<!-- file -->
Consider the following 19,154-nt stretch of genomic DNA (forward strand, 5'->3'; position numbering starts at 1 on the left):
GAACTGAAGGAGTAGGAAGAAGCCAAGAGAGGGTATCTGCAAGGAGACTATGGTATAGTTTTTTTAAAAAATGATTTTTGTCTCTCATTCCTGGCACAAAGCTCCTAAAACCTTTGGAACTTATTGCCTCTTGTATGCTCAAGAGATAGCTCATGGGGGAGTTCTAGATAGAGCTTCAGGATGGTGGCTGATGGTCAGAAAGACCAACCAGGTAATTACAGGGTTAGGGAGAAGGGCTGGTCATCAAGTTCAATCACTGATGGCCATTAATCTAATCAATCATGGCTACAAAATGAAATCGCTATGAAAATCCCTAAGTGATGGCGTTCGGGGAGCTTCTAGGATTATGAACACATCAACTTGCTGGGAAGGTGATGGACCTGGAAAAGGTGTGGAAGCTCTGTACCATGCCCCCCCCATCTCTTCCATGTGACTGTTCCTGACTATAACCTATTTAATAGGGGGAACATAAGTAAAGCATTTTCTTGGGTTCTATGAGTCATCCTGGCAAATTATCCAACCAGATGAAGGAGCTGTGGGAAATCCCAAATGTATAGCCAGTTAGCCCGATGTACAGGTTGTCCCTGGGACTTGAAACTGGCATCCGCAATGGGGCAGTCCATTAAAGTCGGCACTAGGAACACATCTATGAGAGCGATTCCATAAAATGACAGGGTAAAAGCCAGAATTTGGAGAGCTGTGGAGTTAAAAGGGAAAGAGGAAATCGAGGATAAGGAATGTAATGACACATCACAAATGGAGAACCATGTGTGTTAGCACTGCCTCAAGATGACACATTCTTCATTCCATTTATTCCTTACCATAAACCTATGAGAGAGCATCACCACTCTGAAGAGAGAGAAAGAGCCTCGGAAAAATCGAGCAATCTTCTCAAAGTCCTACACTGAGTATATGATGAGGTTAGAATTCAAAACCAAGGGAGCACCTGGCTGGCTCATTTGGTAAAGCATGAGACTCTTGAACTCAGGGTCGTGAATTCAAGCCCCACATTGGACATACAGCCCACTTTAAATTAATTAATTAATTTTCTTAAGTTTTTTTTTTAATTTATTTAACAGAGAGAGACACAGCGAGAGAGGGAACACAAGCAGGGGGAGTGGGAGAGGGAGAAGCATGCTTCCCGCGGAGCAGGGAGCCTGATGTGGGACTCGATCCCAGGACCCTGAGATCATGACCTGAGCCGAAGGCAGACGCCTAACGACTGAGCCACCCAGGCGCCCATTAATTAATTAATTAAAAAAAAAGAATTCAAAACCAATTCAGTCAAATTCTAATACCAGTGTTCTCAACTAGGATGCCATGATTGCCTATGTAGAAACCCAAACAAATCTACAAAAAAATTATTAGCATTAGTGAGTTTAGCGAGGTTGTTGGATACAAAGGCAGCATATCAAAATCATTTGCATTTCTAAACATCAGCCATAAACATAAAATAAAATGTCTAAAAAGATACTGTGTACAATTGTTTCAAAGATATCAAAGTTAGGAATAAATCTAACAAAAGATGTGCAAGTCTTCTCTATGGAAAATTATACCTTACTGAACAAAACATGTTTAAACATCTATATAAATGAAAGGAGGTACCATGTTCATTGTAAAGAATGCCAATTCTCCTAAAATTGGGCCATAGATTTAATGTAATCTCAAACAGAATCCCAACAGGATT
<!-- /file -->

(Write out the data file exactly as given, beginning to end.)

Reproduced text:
Consider the following 19,154-nt stretch of genomic DNA (forward strand, 5'->3'; position numbering starts at 1 on the left):
GAACTGAAGGAGTAGGAAGAAGCCAAGAGAGGGTATCTGCAAGGAGACTATGGTATAGTTTTTTTAAAAAATGATTTTTGTCTCTCATTCCTGGCACAAAGCTCCTAAAACCTTTGGAACTTATTGCCTCTTGTATGCTCAAGAGATAGCTCATGGGGGAGTTCTAGATAGAGCTTCAGGATGGTGGCTGATGGTCAGAAAGACCAACCAGGTAATTACAGGGTTAGGGAGAAGGGCTGGTCATCAAGTTCAATCACTGATGGCCATTAATCTAATCAATCATGGCTACAAAATGAAATCGCTATGAAAATCCCTAAGTGATGGCGTTCGGGGAGCTTCTAGGATTATGAACACATCAACTTGCTGGGAAGGTGATGGACCTGGAAAAGGTGTGGAAGCTCTGTACCATGCCCCCCCCATCTCTTCCATGTGACTGTTCCTGACTATAACCTATTTAATAGGGGGAACATAAGTAAAGCATTTTCTTGGGTTCTATGAGTCATCCTGGCAAATTATCCAACCAGATGAAGGAGCTGTGGGAAATCCCAAATGTATAGCCAGTTAGCCCGATGTACAGGTTGTCCCTGGGACTTGAAACTGGCATCCGCAATGGGGCAGTCCATTAAAGTCGGCACTAGGAACACATCTATGAGAGCGATTCCATAAAATGACAGGGTAAAAGCCAGAATTTGGAGAGCTGTGGAGTTAAAAGGGAAAGAGGAAATCGAGGATAAGGAATGTAATGACACATCACAAATGGAGAACCATGTGTGTTAGCACTGCCTCAAGATGACACATTCTTCATTCCATTTATTCCTTACCATAAACCTATGAGAGAGCATCACCACTCTGAAGAGAGAGAAAGAGCCTCGGAAAAATCGAGCAATCTTCTCAAAGTCCTACACTGAGTATATGATGAGGTTAGAATTCAAAACCAAGGGAGCACCTGGCTGGCTCATTTGGTAAAGCATGAGACTCTTGAACTCAGGGTCGTGAATTCAAGCCCCACATTGGACATACAGCCCACTTTAAATTAATTAATTAATTTTCTTAAGTTTTTTTTTTAATTTATTTAACAGAGAGAGACACAGCGAGAGAGGGAACACAAGCAGGGGGAGTGGGAGAGGGAGAAGCATGCTTCCCGCGGAGCAGGGAGCCTGATGTGGGACTCGATCCCAGGACCCTGAGATCATGACCTGAGCCGAAGGCAGACGCCTAACGACTGAGCCACCCAGGCGCCCATTAATTAATTAATTAAAAAAAAAGAATTCAAAACCAATTCAGTCAAATTCTAATACCAGTGTTCTCAACTAGGATGCCATGATTGCCTATGTAGAAACCCAAACAAATCTACAAAAAAATTATTAGCATTAGTGAGTTTAGCGAGGTTGTTGGATACAAAGGCAGCATATCAAAATCATTTGCATTTCTAAACATCAGCCATAAACATAAAATAAAATGTCTAAAAAGATACTGTGTACAATTGTTTCAAAGATATCAAAGTTAGGAATAAATCTAACAAAAGATGTGCAAGTCTTCTCTATGGAAAATTATACCTTACTGAACAAAACATGTTTAAACATCTATATAAATGAAAGGAGGTACCATGTTCATTGTAAAGAATGCCAATTCTCCTAAAATTGGGCCATAGATTTAATGTAATCTCAAACAGAATCCCAACAGGATT